Quebec is typically the highest-scoring province when it comes to standardized math tests. China and Singapore are two of the top performers on the global stage.

The common thread between these jurisdictions, experts say, is that they offer math teachers more intense and focused training than they would receive elsewhere.

In Singapore, for example, some instructors are removed from their classrooms for weeks at a time in order to undergo more extensive training, which they are then expected to pass on to their colleagues.

“They totally invest in their teachers,” said Mary Reid, a program co-ordinator at the University of Toronto’s Ontario Institute for Studies in Education.

No such mandatory programs exist in Ontario, where some of the province’s teacher-training colleges require as little as 36 hours of math instruction over the course of their entire program, according to Reid.

Those hours are often focused more on pedagogy – how to teach – rather than the content being taught. Reid’s school is the only one in the province where teaching students are forced to take a math refresher course, ensuring that they understand the concepts they will later have to teach.

“They’ve got to demonstrate solid concepts of Grade 7 and 8 math … because if you don’t know the math, if you don’t know the curriculum expectations, then by and large you’re not going to be able to teach it well,” Reid said.

“We have to go beyond just memorizing it. We have to know the reason why. Why do two negatives make a positive? Why does that happen? It’s not just a rule that you memorize.”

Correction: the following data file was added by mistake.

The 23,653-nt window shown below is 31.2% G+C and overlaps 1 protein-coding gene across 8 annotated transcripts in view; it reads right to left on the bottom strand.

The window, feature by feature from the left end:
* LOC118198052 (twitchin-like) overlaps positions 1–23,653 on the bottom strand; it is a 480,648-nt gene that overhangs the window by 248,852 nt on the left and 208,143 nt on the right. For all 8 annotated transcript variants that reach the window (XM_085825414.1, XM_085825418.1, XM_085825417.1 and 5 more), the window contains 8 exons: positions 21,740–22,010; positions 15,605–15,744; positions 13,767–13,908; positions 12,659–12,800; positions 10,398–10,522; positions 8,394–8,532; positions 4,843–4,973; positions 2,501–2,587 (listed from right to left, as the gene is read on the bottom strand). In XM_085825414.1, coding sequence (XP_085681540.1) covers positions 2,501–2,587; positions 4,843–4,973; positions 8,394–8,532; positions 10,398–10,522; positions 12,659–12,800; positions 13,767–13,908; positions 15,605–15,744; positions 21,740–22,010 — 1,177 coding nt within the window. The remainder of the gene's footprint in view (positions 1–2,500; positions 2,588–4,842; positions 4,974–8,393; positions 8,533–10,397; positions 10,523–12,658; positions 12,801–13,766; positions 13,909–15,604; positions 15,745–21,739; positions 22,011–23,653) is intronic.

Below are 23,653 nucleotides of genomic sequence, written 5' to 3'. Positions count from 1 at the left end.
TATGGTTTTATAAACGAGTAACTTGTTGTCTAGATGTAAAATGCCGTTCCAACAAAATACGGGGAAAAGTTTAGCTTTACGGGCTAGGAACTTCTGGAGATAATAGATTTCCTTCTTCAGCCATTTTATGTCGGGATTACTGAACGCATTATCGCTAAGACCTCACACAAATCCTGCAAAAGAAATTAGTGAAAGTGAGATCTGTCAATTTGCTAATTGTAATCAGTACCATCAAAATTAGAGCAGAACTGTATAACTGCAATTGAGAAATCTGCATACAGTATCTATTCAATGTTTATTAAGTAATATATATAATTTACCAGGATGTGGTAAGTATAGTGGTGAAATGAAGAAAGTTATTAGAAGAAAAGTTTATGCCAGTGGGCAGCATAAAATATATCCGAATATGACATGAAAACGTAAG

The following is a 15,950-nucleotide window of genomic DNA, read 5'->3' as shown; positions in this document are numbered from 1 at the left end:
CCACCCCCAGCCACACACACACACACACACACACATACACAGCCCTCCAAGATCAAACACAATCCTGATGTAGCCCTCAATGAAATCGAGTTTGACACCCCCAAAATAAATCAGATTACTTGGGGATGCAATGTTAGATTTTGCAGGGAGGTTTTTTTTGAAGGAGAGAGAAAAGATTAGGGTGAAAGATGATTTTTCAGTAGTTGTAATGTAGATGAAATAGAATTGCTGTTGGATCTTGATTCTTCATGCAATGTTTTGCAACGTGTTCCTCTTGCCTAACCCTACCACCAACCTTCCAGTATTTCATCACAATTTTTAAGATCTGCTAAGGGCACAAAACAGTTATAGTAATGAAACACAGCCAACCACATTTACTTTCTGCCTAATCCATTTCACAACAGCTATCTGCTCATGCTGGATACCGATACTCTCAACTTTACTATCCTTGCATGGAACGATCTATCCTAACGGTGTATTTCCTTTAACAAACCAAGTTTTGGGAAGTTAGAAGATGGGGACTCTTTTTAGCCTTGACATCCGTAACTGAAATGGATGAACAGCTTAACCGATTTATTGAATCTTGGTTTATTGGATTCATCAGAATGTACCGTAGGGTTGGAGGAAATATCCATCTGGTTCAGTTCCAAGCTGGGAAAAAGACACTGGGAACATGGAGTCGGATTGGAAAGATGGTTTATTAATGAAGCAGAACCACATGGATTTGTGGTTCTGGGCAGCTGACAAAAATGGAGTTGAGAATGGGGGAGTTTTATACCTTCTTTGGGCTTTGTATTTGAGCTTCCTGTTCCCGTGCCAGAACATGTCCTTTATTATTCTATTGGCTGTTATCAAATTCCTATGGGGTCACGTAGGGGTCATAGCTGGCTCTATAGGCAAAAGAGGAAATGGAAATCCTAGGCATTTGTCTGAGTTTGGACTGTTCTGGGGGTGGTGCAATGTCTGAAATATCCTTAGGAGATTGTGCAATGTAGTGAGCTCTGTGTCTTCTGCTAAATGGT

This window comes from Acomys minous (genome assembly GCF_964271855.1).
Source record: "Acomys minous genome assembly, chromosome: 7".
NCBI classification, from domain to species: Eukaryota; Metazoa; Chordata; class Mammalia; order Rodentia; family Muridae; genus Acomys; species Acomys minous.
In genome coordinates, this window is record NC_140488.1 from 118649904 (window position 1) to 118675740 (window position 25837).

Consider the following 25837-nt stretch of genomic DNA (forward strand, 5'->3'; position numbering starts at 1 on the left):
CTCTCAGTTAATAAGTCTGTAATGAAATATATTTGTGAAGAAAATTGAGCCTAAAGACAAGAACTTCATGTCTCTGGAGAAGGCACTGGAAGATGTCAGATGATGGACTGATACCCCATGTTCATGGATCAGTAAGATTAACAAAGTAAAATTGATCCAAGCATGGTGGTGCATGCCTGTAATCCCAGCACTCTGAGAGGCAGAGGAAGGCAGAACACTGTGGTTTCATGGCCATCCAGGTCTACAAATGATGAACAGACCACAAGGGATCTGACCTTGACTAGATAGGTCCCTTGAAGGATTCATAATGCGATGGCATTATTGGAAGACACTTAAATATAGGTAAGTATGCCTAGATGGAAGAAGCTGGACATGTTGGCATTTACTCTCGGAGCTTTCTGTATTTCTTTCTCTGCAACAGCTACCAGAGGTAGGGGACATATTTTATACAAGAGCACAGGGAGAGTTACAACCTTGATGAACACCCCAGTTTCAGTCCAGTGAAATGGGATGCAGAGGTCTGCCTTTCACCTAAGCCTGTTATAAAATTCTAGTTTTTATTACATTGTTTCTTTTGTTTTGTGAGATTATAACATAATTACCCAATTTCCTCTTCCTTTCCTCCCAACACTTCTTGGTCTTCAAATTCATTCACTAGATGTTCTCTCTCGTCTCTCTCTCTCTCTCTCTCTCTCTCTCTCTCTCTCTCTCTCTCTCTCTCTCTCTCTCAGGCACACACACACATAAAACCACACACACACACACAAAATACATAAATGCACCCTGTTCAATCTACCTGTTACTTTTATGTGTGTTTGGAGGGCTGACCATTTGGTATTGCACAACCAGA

Once teachers have entered the workforce and been given their own classrooms, Reid describes the training they receive as “sprinkled around … maybe after school here or maybe a webinar there.”

Like many teachers and parents, Reid is concerned about math being taught by instructors who may not know the subject well, and the ripple effect that could happen it continues for generations.

Textbooks, often considered a prime resource for teachers looking to learn new material quickly, have largely disappeared from classrooms due to concerns they encourage memorization over learning in both teachers and students.

“I’ve had many a teacher say that they have to close the door if they want to use [textbooks] and hopefully not get caught,” said Kim Langen, co-founder of the Spirit of Math after-school program, which operates in B.C., Alberta, Manitoba and Ontario.

“You’ve got a mess here of two different viewpoints. You’ve got a mess of the teachers being scared to do the wrong thing and get a bad mark, so to speak, for themselves.”

Langen saw some of this firsthand when Spirit of Math was contracted by the Winnipeg School Division to conduct a training program for its teachers. A school administrator in Winnipeg had recommended Spirit of Math after being impressed by how the organization was able to help her daughter.

Over five years, Spirit of Math employees trained all Winnipeg teachers between Grade 5 and Grade 8. As teachers progressed through their individual year-long programs, Langen says, they became less “fearful” of showing weakness and more interested in math than they had been before.

“By the end of the school year they were free and admitting to ‘Hey, I don’t know this, how do you do it?’” she said.

Manitoba’s standardized math testing results have largely stayed stable since Spirit of Math was first brought in.

Ontario, which is grappling with a decline in test scores, is looking at teacher training as part of its plan. Ford’s government has said it will “refocus” a $55-million fund for the hiring and training of math educators.